It was the '90s in Bakersfield, and West Coast gangster rap gripped much of the town. But Charles Dickerson felt bored. So he ignored what was popular, sticking with his beloved electronic music.
He now performs under the name Mono/Poly, and released an EP under Brainfeeder last year. The 25-year-old plans to drop two more in the next two months, one downloadable off his website and another under Omar Rodriguez-Lopez's label, before he kicks off his international tour.
Born and raised in Bakersfield, Dickerson was always drawn to music that defied convention. At 7, he made techno and trance sounds on his dad's keyboard, and in high school gravitated toward The Neptunes and Daft Punk. He also remixed Beethoven's 5th Symphony and sampled Jimi Hendrix's “Johnny B. Goode,” choosing only to share his work with other high-schoolers he knew would embrace his sound. “They really believed in my music,” he says.
He attended Cal State Fullerton but never finished. Still, his stint at Fullerton nonetheless represented a turning point in his outlook on politics. Dickerson always felt skeptical about politicians, but grew even more wary of them after taking political science classes, realizing that they usually serve themselves, not society. “It made me really mad. And I became really passionate when I talked about it,” he says.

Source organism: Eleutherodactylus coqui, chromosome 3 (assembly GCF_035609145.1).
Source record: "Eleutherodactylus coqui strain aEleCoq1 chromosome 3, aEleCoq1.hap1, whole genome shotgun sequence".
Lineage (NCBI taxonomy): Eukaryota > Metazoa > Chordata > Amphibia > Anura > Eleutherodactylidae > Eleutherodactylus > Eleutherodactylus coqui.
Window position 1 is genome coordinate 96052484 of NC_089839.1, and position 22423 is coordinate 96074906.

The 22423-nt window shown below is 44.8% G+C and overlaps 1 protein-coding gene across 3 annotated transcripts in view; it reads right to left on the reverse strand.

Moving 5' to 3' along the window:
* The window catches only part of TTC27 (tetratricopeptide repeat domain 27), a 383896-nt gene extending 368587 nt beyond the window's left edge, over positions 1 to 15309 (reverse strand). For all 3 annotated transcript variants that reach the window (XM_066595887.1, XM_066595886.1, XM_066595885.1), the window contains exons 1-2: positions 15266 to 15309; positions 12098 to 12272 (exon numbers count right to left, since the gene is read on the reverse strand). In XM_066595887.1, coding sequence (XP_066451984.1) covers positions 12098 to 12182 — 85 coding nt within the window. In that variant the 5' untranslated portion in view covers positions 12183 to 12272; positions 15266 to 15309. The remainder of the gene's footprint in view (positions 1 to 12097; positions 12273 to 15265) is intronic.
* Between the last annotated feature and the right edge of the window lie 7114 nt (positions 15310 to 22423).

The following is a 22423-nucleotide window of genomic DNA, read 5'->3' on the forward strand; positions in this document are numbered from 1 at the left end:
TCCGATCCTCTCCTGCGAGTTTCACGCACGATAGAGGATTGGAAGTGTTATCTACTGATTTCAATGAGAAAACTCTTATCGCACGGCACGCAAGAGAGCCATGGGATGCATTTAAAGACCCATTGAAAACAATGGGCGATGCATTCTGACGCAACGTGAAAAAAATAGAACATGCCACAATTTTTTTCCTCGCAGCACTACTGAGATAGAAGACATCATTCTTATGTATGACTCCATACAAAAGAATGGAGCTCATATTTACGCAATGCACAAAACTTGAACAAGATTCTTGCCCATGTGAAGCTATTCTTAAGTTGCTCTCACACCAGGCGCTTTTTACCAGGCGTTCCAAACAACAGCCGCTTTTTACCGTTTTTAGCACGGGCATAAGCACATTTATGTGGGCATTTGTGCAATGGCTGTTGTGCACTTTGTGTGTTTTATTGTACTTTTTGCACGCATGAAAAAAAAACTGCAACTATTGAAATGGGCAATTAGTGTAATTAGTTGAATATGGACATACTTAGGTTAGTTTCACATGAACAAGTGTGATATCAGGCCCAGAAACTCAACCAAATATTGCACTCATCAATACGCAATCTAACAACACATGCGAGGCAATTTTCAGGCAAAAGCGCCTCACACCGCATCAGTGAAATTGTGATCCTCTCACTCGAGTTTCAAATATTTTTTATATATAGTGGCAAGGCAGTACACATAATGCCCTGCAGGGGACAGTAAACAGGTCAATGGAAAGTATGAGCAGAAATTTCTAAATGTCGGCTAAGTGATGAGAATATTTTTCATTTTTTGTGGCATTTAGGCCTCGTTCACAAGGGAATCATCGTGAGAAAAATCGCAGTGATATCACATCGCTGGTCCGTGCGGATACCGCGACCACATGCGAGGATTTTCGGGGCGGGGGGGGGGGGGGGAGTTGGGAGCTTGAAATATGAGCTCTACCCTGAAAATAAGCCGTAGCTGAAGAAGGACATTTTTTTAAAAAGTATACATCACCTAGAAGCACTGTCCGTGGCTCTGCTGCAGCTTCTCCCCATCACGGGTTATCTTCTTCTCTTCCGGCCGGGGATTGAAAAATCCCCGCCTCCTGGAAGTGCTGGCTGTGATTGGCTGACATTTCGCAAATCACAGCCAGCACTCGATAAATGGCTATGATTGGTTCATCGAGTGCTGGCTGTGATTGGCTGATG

He remains opinionated today. “This is the new slavery,” he says of lobbying and other issues happening behind the scenes. Dickerson calls war money-influenced. “That's making profit. That has noting to do with the human,” he says.
Regarding the presidential race, Dickerson likes Ron Paul, the only republican he'd vote for, and has nothing positive to say about Barack Obama. Having declined to vote for him last time around, he notes that Obama got campaign money from folks associated with Goldman Sachs and JPMorgan Chase.
He also accuses Obama of flip-flopping on his stance regarding war in the song “Explosive Puppetry” on his 2010 album Paramatma. “I just think Obama is a puppet just like Bush,” he says. “I don't blame all the problems on him. It's more so the structure we live in that needs to change.”
Dickerson also enjoys meditating, which he says builds courage. He says meditation influenced the soothing sounds on Paramatma; in fact, while he was making the album, he had an out of body experience while meditating, which found him running from a killer and eventually escaping. This parallels the album's theme of starting grim and ending utopian.
Unsurprising, Dickerson holds an affinity with the spiritual world. He listens to an audiobook by lecturer David Wilcock called The Source Field Investigations, which predicts 2012's winter solstice will mark a shift in how people think.
Dickerson believes this has already begun, citing last year's Occupy protests. He felt overjoyed to see the protests unfold worldwide.
“I was waiting for people to come together,” he says.
Mono/Poly performs tomorrow night, April 6 at The Echoplex